Snapchat has made its name mostly as the smartphone app that swept the teenage world, with kids sending each other messages, or "snaps," that disappear within seconds.
But the app is now turning into something else: a way for the biggest names in media to connect with younger audiences that aren't that interested in news.
It may seem like an odd strategy. The stories put on the app by partners such as CNN, ESPN, and National Geographic vanish quickly.
But the hope is that the estimated tens of millions of Snapchat users - mostly between 13 and 25 - will also swipe to view a video on the crisis in Ukraine, take a cute pet quiz, or try out a cronuts recipe found on the app.
The ways that people are finding news have radically changed in recent years, with Facebook, Google and Twitter becoming the biggest sources of stories and videos on the Internet.
This means that established news companies - under pressure already to make up for lost ad revenues - are increasingly dependent on social media firms like Snapchat to spread their work.
But while these news sites may get added visibility showing up on a reader's Facebook feed or Snapchat app, the financial benefits for them are limited since ad revenues are usually split between the news and tech firms.
Meanwhile, sites like Facebook and Snapchat don't have to spend any money creating the stories and videos drawing people to use their products.
And then there's the question of whether it's even possible to tell complex news stories in a matter of seconds through an app like Snapchat.
CNN recently posted on Snapchat a look at the growing global influence of Isis Yahoo News reported on Republican presidential hopeful Jeb Bush's speech on foreign policy.
"It's an incredible opportunity and incredible audiences of millennials and younger users," said Meredith Artley, editor and chief of CNN Digital.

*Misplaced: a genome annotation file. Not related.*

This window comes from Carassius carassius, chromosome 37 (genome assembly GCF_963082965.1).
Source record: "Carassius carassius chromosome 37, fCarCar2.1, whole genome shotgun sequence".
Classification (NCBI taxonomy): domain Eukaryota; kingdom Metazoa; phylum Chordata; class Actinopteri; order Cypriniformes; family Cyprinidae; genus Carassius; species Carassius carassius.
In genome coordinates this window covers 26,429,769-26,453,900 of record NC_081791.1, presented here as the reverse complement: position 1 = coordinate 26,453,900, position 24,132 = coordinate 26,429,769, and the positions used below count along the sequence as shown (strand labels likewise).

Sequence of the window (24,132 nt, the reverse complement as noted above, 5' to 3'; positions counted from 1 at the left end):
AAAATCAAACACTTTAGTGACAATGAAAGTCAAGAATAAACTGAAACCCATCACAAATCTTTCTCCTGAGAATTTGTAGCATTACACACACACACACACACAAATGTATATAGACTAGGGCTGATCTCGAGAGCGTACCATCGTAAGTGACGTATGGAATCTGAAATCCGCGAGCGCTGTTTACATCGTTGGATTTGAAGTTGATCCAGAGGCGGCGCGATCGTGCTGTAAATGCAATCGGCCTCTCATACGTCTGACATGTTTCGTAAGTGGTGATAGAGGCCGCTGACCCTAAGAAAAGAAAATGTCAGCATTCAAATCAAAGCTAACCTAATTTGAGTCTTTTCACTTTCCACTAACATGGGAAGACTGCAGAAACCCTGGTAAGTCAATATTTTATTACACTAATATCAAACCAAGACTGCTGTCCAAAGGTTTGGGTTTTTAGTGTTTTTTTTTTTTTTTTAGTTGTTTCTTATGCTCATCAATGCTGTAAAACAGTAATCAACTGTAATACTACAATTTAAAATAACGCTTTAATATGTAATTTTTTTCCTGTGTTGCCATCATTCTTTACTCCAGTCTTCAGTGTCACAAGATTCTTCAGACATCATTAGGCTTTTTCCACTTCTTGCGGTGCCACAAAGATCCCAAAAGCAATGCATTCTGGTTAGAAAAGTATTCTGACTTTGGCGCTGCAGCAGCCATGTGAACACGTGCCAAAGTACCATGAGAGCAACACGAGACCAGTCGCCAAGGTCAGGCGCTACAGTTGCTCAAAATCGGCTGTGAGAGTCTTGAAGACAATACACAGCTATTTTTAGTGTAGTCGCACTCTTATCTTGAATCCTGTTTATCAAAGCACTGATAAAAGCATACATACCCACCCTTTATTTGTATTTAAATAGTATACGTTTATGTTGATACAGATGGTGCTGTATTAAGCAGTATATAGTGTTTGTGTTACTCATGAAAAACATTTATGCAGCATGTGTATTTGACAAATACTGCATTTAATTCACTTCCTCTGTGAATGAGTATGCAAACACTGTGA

"It's not about getting everyone to come to you.
"It's about getting young audiences where they already area and that's why Snapchat is so powerful because they have a very desirable and distinct audience."
It's about getting young audiences where they already area and that's why Snapchat is so powerful because they have a very desirable and distinct audience.
The evolution of Snapchat from a simple mobile messaging app to a potential rival to Facebook and Twitter illustrates the fast-evolving power structures of the Internet, where the firms with the most users hold the greatest power.
Social media sites are the first place many people - particularly audiences younger than 34 - get their news and entertainment.
That has drawn the biggest media firms - from Viacom to Time Warner - to create stronger ties with social networks in order to reach those audiences.
Those trends are only strengthening while newspapers and cable television networks aren't able to raise online ad revenues as quickly as their legacy print and TV businesses decline.
For 18-29 year olds, 61 per cent said they got their political and government news from Facebook in the past week, according to a 2014 Pew Research poll.
That compared to 53 percent of people 30-50 years old. And one-quarter of all 18-29 year olds said they got their political news from YouTube.
For news organizations, the trick will be getting young users in the habit of reading their stories on a regular basis.
People under the age of 34 largely do not watch TV or subscribe to print news.
And according to a 2013 Pew report, younger news consumers and those who get news online or from social networks are more likely to say they check in on the news only "from time to time."
Snapchat was founded less than four years ago by Evan Spiegel and Bobby Murphy, who had met as fraternity brothers at Stanford University.